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Did Robert Gibbs Curse Out Michelle Obama?

This is a RUSH transcript from "The O'Reilly Factor," January 09, 2012. This copy may not be in its final form and may be updated.

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In the "Weekdays with Bernie" segment tonight, a new book out called "The Obamas" alleges that the first lady was appearing in public looking far too glamorous in bad economic times. Author Jodi Kantor says that caused angst within the White House so much so that White House spokesman Robert Gibbs actually cursed at Valerie Jarrett, Michelle Obama's close friend and the included the first lady in the tirade.

Joining us now from Miami to sort it all out, purveyor of BernardGoldberg.com, Mr. Goldberg.

So does this sound credible to you?

BERNIE GOLDBERG, FOX NEWS CONTRIBUTOR: Yes, it really does. Not the least reason of which is that David Axelrod, the president's long-time friend and political advisor, acknowledged that it happened in an interview with George Stephanopoulos yesterday.

But it's part of a bigger picture. First of all, in this particular episode, Gibbs apparently was angry that Michelle Obama was quoted in a book published in France, saying life in the White House is hell. He was trying to find out if it was true, and nobody from the first lady's staff would even get back to him. So there was tension there.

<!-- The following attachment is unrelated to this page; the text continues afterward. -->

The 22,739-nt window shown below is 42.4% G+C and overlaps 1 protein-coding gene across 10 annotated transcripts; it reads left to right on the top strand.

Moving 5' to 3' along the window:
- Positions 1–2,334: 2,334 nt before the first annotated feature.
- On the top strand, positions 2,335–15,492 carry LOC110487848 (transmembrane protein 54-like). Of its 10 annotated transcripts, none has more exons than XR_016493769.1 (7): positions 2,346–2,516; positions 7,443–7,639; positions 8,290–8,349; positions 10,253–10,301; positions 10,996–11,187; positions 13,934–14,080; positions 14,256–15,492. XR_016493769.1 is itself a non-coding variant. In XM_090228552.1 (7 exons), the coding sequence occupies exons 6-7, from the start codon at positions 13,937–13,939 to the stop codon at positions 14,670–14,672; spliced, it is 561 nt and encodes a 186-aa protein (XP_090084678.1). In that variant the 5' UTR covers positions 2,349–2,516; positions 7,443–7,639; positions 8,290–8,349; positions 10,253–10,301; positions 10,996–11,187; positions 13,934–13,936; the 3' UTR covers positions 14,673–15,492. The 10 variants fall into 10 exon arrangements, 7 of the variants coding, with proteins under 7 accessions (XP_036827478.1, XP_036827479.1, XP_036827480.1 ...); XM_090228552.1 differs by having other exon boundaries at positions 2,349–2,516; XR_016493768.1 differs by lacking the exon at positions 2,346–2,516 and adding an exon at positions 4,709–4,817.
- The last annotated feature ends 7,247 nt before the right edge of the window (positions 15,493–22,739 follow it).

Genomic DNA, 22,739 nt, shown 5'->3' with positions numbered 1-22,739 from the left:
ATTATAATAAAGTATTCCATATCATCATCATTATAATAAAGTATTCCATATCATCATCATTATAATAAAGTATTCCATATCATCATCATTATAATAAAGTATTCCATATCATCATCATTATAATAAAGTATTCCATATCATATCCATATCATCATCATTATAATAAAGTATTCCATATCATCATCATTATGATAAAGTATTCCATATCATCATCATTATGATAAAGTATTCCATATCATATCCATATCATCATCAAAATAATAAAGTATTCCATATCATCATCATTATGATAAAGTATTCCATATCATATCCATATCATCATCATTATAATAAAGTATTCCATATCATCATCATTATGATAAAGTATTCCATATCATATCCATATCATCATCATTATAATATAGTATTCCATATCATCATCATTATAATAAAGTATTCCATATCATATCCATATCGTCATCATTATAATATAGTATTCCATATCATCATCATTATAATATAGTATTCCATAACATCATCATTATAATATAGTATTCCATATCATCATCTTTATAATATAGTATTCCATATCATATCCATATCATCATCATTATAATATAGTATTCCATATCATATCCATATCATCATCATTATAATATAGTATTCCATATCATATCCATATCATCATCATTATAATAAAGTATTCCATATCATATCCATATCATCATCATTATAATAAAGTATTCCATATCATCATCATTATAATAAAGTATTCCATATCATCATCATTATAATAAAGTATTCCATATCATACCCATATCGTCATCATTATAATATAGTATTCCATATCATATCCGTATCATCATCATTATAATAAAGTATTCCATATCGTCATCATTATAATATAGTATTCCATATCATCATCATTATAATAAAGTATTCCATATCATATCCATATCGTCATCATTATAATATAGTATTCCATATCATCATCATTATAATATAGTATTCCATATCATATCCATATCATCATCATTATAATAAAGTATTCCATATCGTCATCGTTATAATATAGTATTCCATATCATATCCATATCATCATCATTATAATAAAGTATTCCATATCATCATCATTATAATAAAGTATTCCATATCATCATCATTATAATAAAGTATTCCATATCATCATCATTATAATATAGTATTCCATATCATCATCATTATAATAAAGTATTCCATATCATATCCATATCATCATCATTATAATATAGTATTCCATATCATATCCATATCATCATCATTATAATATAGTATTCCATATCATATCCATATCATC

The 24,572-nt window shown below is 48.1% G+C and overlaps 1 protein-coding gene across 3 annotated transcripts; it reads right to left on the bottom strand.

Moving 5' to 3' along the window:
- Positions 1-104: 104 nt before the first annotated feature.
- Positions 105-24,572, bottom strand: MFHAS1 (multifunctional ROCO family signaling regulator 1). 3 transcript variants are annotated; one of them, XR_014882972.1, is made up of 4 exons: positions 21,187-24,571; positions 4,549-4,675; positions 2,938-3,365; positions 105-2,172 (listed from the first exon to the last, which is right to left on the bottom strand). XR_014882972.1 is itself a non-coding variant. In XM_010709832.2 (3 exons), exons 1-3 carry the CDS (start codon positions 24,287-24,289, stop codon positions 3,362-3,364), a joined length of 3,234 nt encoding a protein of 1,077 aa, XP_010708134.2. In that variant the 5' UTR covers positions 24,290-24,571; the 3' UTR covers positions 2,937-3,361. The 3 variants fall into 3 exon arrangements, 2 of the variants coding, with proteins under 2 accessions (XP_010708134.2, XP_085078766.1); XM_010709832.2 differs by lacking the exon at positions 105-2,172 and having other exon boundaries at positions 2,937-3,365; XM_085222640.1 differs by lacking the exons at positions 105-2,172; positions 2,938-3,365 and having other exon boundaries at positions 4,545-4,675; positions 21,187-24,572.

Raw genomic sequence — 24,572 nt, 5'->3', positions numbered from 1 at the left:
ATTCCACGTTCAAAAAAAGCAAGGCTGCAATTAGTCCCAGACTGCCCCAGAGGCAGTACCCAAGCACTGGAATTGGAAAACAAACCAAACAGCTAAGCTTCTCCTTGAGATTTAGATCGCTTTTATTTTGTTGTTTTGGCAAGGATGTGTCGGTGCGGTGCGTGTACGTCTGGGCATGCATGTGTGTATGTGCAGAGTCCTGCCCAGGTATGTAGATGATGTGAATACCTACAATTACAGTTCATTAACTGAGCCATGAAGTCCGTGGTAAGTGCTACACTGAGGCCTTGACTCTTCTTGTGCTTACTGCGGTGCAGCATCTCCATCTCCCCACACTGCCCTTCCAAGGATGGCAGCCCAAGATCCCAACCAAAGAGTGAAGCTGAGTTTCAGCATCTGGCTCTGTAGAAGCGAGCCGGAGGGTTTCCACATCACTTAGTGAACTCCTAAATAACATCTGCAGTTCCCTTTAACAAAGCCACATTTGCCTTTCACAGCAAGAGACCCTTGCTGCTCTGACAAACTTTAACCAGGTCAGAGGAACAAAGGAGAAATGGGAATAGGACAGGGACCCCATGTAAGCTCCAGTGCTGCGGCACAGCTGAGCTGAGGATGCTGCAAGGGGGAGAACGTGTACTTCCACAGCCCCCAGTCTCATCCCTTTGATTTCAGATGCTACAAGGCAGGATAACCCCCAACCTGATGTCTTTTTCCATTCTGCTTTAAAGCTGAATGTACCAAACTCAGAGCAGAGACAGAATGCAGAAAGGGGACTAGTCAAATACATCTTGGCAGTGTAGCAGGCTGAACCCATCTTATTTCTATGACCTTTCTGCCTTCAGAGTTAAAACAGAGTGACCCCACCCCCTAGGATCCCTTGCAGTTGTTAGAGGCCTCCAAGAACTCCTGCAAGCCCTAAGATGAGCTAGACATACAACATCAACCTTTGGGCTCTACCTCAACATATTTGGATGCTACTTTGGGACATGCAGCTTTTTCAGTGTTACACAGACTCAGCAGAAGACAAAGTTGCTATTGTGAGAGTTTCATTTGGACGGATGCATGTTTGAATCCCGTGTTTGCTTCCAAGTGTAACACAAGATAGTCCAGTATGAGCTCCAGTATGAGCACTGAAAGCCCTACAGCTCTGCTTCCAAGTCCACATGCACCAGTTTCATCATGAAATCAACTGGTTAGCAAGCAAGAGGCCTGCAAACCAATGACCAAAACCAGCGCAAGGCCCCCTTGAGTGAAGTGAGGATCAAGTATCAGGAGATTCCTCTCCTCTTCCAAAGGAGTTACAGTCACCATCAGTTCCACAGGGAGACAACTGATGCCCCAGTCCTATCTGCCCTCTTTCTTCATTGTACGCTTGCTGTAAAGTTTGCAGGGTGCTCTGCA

Then there was what you mentioned in the lead-in about, you know, expensive clothing during hard times. Michelle Obama, according to Jodi Kantor, went to a food bank -- Bill, a food bank -- wearing $515 sneakers. Gibbs is a guy who understands that images matter. He blew up. And he was doing the president and Mrs. Obama a favor, even if they didn't realize it, because you don't go to a food bank wearing $515 sneakers.

O'REILLY: Shocking part is breach of decorum. I can't imagine, for example, the spokesman for Ronald Reagan cursing at Nancy Reagan. And we want to be very clear about that. Gibbs didn't do it face to face. He did it through Valerie Jarrett, who is a very, very close friend of both the president and Mr. Obama.

Picture it. You remember Nancy Reagan was -- she was in -- she was portrayed as imperious, with the silverware and the plates and the this and the that. And can you imagine the Reagan spokesperson having this kind of a confrontation about how Mrs. Reagan was behaving? And there was a recession back then, as well. I can't. So the breach of decorum is what's shocking about this report.

GOLDBERG: I can't picture it either. I agree with you on that. But I must say, this doesn't shock me. The breach of decorum will not -- it doesn't shock me. There was a lot of tension between the first lady and her staff and Robert Gibbs. And at some point in what they felt was a private meeting, they were going to blow, and it did.

O'REILLY: It did. And that could have led to Gibbs getting out of there. There's no doubt about it. Because I don't think, knowing -- knowing the president and the first lady a little bit, that that was going to acceptable conduct. I know it was not.